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Sri Lanka’s Free Trade Agreements with India and Pakistan: Are They Leading Bilateral Trade Beyond Normalcy?

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  • Sirimal Abeyratne

    ()
    (Professor of Economics, Department of Economics, University of Colombo, Sri Lanka.)

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    Abstract

    Bilateralism arises as a “second-best” option when countries seek benefits beyond those of regional approaches to free trade and those of unilateral liberalization. In spite of the regional initiatives for free trade in South Asia along with policy reforms in individual countries, Sri Lanka entered into bilateral free trade agreements (FTAs) with India (2000) and Pakistan (2005). In a situation where trade within the South Asian region has been sluggish despite higher economic growth, trade liberalization, and regional initiatives for integration and cooperation, this article examines from the Sri Lankan point of view whether the bilateral FTAs have resulted in above-normal trade performance. The analysis suggests that better performance in bilateral trade cannot be attributed exclusively to the success of the FTAs any more than weak performance can be attributed to their shortcomings. Apart from this, merchandise trade does not appear to have performed in isolation as the extent of overall bilateral connectivity set the groundwork for greater integration. The article confirms that bilateral FTAs that seek reciprocity in integration and cooperation are indeed a “second-best” option, compared to the potential trade performance associated with unilateral liberalization in trading partner countries.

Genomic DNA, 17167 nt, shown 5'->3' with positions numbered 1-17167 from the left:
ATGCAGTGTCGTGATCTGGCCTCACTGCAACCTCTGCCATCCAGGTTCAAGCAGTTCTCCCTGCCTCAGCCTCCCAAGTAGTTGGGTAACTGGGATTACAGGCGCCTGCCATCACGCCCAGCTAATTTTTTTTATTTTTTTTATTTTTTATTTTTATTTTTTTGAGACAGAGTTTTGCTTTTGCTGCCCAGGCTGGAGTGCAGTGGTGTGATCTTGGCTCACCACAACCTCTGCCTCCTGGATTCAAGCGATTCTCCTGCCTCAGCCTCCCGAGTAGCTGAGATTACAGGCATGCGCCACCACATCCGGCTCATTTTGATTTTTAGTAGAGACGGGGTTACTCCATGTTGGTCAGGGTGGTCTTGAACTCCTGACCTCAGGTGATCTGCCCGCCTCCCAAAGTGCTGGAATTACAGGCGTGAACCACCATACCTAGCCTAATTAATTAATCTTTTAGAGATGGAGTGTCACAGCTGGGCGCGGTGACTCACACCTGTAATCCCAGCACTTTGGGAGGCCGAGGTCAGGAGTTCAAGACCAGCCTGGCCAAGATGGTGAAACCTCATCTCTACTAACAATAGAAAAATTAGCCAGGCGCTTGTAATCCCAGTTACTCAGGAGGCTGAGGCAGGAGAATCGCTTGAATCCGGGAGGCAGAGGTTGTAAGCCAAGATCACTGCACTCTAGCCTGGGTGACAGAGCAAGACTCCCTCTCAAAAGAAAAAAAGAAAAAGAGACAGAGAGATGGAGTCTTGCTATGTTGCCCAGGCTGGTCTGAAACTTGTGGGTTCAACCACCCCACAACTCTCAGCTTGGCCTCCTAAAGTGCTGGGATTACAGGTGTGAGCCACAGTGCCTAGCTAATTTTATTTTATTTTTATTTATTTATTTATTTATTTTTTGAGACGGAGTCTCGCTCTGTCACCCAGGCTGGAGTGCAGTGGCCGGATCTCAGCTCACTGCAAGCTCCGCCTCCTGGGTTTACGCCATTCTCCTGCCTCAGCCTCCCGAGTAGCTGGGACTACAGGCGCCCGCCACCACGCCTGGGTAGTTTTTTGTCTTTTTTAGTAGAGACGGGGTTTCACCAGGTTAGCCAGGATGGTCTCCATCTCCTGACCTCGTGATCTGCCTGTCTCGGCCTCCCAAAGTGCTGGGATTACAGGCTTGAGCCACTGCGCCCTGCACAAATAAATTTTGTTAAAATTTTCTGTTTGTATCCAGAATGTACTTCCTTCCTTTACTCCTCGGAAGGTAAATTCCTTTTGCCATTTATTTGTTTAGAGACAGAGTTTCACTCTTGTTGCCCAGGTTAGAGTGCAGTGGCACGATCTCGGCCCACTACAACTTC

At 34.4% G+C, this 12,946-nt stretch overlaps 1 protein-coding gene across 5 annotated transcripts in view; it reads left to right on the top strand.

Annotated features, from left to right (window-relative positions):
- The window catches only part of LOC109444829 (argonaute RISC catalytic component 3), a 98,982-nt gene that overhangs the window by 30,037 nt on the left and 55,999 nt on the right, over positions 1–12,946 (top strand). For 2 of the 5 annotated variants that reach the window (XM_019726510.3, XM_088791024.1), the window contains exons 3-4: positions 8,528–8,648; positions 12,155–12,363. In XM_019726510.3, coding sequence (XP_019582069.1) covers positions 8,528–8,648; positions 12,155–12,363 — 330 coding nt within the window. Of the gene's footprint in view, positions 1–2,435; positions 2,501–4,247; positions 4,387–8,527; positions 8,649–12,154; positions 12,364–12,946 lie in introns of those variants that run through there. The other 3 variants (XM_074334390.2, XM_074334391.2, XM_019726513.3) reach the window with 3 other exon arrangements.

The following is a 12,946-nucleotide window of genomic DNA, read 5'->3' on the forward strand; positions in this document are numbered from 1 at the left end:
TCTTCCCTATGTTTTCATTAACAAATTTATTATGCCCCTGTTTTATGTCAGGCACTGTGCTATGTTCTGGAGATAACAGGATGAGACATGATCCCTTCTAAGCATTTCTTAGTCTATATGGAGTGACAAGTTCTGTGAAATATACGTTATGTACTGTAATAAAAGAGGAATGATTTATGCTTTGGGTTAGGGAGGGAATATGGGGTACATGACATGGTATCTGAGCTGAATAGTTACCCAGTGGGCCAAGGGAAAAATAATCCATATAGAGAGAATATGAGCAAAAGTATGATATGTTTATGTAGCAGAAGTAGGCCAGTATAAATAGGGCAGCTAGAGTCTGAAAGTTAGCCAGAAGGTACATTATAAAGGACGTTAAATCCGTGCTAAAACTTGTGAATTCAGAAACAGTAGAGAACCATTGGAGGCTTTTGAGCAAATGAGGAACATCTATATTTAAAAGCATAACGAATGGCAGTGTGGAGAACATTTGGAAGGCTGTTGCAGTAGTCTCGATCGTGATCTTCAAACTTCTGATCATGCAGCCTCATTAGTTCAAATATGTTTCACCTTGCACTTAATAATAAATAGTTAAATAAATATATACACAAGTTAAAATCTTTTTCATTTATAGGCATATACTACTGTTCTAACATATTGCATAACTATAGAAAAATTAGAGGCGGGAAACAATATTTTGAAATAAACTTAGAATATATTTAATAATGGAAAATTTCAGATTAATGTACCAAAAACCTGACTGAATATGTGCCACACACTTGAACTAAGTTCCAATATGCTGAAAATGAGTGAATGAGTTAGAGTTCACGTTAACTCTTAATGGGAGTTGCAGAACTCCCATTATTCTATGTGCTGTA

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    Bibliographic Info

    Article provided by Department of Economics, The Lahore School of Economics in its journal Lahore Journal of Economics.

    Volume (Year): 17 (2012)
    Issue (Month): Special Edition (September)
    Pages: 315-337

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    Handle: RePEc:lje:journl:v:17:y:2012:i:sp:p:315-337

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    Keywords: Bilateralism; trade agreements; Pakistan.;

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    1. Prema-chandra Athukorala, 2011. "Production Networks and Trade Patterns in East Asia: Regionalization or Globalization?," Asian Economic Papers, MIT Press, vol. 10(1), pages 65-95, January.
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